The eyewear industry has been going through a lot of changes. First we transitioned from picking out glasses at the eye doctor's office to selecting frames from a wide array of options sold on the internet.
And just as the industry got used to the disruptive business style brought by Warby Parker and similar firms, 3D printing may change things up again — this time with a sustainability angle as well.
Youmawo GmbH is a German company that uses 3D printing to produce "bespoke" glasses. Customers pick their style of frames then have a computer scan their face to customize the frames specifically to fit them. In three to six weeks, they get a pair of custom glasses. (The company's brand, You Mawo, is working with eye doctors at this point, so the frames are sold exclusively through an optician's office at this point.)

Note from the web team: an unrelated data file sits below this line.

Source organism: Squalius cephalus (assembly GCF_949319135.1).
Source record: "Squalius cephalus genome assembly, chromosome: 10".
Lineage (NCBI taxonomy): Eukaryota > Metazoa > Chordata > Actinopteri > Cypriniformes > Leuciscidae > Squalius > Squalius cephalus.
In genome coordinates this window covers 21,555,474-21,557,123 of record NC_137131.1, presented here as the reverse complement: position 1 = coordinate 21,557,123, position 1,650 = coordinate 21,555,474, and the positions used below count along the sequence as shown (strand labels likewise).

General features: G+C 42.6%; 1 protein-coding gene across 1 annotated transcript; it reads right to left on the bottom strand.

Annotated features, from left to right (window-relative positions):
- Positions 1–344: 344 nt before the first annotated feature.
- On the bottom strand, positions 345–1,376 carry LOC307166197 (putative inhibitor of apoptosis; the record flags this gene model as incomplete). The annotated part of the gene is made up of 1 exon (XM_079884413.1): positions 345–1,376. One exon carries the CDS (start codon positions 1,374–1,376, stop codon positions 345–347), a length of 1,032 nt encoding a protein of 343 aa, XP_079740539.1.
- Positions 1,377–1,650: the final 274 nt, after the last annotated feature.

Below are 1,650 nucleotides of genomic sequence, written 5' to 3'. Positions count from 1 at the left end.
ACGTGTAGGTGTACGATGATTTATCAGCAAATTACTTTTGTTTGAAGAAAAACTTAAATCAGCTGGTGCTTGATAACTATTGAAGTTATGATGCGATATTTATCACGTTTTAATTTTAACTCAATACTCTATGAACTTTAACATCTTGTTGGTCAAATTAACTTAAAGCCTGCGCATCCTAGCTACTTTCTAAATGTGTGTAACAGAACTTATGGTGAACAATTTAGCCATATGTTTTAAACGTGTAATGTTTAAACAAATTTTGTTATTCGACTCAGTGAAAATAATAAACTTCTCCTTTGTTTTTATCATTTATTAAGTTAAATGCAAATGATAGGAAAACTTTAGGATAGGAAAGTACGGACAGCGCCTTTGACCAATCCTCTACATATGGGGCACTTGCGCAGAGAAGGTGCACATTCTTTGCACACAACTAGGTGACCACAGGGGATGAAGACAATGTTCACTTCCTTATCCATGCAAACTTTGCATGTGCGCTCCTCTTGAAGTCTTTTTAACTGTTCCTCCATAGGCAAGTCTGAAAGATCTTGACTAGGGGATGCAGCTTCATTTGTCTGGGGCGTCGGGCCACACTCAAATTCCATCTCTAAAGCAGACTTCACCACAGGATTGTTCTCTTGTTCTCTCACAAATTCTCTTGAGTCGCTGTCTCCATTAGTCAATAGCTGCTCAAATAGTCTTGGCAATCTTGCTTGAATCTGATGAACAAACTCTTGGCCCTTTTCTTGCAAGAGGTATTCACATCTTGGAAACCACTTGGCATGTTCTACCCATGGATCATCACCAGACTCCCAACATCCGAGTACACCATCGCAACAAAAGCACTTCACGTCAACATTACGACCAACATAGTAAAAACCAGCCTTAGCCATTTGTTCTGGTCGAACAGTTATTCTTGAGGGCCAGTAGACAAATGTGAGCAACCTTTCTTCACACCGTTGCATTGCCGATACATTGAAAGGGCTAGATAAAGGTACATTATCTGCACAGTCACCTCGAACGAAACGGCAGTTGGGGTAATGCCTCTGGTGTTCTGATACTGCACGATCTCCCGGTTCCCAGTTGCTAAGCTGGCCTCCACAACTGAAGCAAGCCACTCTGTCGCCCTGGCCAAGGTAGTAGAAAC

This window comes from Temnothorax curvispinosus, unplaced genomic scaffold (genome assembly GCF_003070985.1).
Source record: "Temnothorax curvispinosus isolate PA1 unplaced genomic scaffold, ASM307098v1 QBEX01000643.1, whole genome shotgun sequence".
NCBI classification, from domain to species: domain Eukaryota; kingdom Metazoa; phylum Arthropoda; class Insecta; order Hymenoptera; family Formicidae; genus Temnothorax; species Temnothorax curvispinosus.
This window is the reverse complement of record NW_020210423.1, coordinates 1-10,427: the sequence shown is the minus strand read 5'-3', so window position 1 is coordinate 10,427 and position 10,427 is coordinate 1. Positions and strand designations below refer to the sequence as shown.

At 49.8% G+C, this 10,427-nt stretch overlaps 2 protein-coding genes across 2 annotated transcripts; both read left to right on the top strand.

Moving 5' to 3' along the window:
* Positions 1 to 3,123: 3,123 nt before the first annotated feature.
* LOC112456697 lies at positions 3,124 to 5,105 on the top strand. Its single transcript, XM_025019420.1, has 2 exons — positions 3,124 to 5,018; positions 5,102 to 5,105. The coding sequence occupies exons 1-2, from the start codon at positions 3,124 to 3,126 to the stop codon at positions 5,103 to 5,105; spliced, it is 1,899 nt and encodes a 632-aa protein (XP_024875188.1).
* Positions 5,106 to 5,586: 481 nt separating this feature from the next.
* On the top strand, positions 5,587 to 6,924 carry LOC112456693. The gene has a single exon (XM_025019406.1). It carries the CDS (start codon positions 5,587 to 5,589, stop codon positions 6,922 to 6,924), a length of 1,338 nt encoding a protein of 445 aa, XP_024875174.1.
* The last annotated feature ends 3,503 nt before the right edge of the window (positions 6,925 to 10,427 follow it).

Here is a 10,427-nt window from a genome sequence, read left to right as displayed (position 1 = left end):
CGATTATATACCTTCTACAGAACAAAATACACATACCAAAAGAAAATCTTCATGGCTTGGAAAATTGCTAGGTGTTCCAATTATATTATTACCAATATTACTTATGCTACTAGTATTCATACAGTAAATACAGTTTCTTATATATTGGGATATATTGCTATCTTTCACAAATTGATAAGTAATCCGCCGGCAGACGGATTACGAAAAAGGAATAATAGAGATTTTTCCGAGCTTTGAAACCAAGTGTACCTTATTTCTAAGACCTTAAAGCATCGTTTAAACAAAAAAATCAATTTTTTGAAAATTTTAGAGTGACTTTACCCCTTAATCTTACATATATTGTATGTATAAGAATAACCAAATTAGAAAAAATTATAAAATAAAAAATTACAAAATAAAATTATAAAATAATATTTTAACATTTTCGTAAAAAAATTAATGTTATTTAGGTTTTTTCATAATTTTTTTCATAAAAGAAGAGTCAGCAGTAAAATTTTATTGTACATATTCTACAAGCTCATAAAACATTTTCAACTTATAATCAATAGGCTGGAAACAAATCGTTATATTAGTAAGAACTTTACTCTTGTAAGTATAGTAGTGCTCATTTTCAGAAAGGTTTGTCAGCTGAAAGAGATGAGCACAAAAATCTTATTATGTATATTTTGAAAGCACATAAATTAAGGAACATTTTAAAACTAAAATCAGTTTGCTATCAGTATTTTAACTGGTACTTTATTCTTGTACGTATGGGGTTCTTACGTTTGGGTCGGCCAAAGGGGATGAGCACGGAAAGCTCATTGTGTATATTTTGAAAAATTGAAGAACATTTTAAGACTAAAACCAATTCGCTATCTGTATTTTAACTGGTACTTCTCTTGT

Now Youmawo says that not only do the glasses fit better, thanks to a sustainability study by EOS and Fraunhofer EMI, but also the company claims that the frames have a smaller environmental footprint.
Our sister paper Sustainable Plastics writes that 3D printed eyewear outperformed traditional competitors in 18 categories including climate change and water use. The carbon footprint of a customized 3D printed pair of You Mawo is 58 percent lower than traditional glasses and generates 80 percent less waste, the company says.